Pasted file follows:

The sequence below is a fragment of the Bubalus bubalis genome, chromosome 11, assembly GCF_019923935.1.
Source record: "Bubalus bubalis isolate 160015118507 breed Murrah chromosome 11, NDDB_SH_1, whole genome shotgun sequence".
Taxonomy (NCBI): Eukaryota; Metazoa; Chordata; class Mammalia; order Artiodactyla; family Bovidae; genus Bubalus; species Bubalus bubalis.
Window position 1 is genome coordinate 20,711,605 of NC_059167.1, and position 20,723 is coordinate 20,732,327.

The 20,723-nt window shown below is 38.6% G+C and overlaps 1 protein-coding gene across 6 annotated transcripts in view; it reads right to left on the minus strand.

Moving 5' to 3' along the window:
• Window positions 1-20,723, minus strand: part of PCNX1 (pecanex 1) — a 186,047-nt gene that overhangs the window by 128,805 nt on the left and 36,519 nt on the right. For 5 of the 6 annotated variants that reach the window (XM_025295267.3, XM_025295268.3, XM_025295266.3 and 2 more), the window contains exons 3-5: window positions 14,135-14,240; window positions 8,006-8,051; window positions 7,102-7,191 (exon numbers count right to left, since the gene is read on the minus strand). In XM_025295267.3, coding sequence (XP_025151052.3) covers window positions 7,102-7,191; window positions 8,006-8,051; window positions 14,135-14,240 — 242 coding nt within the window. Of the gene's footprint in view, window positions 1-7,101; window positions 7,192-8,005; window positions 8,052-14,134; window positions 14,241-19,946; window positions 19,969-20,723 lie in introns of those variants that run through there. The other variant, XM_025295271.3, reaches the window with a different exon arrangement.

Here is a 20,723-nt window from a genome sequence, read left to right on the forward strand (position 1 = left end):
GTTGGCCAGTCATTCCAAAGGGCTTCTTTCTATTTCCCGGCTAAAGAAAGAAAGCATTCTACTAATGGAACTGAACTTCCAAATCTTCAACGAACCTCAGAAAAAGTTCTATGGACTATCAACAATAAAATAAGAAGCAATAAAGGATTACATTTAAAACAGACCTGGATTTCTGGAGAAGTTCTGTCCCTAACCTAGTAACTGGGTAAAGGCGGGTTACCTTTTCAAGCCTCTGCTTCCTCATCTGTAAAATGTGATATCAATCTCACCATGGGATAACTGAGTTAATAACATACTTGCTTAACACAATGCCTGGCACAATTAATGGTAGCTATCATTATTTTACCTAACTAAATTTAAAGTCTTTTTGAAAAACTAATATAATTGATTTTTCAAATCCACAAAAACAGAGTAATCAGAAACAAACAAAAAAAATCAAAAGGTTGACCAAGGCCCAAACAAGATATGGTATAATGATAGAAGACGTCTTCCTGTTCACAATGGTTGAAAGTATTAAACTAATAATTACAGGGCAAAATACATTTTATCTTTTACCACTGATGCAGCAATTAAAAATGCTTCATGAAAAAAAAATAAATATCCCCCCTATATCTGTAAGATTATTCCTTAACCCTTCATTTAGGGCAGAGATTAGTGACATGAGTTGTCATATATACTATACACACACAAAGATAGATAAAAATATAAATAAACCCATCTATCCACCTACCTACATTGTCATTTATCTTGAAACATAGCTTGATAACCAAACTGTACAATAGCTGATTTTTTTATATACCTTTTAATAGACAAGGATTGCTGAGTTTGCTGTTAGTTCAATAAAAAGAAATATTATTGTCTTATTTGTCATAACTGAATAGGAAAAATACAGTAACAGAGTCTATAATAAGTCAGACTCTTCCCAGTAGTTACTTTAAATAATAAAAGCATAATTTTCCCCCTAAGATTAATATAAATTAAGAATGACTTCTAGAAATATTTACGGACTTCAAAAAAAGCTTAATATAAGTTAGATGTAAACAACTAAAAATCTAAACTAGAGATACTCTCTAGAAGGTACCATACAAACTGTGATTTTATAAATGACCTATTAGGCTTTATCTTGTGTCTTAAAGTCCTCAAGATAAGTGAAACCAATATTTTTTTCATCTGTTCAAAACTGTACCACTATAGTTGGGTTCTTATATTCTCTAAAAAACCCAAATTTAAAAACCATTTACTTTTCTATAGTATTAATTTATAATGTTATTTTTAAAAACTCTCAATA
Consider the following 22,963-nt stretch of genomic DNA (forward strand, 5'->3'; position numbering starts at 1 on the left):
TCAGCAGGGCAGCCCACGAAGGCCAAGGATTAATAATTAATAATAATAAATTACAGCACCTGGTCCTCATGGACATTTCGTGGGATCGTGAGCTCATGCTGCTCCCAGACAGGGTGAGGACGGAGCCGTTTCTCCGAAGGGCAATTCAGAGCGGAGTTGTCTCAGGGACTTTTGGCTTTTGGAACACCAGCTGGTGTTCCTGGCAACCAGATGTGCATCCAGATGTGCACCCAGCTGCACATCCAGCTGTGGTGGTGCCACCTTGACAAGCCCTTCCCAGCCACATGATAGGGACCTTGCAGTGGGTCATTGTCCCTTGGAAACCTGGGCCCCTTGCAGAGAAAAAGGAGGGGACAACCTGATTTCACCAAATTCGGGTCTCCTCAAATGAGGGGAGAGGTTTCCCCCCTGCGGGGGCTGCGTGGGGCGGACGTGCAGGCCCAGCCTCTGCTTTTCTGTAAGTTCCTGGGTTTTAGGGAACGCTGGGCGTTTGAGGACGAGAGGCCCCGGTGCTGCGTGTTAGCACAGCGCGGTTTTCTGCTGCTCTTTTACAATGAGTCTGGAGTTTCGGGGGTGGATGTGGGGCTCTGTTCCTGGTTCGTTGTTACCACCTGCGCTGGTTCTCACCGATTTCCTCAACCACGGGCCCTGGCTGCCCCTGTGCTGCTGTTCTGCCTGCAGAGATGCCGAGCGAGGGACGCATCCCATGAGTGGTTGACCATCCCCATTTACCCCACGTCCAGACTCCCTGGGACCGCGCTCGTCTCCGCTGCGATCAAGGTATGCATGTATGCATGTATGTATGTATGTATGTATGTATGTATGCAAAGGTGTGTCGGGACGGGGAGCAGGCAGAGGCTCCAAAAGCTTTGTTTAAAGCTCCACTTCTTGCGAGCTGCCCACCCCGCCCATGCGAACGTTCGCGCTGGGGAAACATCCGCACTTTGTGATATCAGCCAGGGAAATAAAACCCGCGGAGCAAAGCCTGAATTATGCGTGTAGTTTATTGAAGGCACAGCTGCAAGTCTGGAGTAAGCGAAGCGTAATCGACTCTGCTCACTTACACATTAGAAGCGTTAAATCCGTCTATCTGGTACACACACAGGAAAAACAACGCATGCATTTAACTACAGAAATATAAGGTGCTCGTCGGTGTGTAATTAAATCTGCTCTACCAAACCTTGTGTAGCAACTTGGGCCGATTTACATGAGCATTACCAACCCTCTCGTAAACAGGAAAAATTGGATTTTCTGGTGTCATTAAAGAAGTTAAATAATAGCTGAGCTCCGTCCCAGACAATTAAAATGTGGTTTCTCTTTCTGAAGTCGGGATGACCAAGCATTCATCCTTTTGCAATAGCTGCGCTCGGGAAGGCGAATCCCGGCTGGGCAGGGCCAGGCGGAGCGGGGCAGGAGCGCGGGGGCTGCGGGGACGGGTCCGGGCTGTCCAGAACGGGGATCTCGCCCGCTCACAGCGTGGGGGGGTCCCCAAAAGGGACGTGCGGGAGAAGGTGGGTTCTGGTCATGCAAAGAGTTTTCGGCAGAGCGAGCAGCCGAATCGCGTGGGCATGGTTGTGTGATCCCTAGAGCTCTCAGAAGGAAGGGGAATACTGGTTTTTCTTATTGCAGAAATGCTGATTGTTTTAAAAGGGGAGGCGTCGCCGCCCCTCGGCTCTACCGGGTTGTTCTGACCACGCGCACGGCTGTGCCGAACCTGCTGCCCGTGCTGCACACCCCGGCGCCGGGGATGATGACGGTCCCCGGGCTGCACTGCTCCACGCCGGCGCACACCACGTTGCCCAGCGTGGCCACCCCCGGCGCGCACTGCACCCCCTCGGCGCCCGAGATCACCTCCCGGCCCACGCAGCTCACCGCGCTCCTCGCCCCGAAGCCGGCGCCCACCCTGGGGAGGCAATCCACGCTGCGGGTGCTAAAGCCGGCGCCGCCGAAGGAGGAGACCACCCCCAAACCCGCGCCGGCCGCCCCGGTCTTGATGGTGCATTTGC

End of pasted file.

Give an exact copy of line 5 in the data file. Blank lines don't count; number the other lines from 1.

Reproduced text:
The 20,723-nt window shown below is 38.6% G+C and overlaps 1 protein-coding gene across 6 annotated transcripts in view; it reads right to left on the minus strand.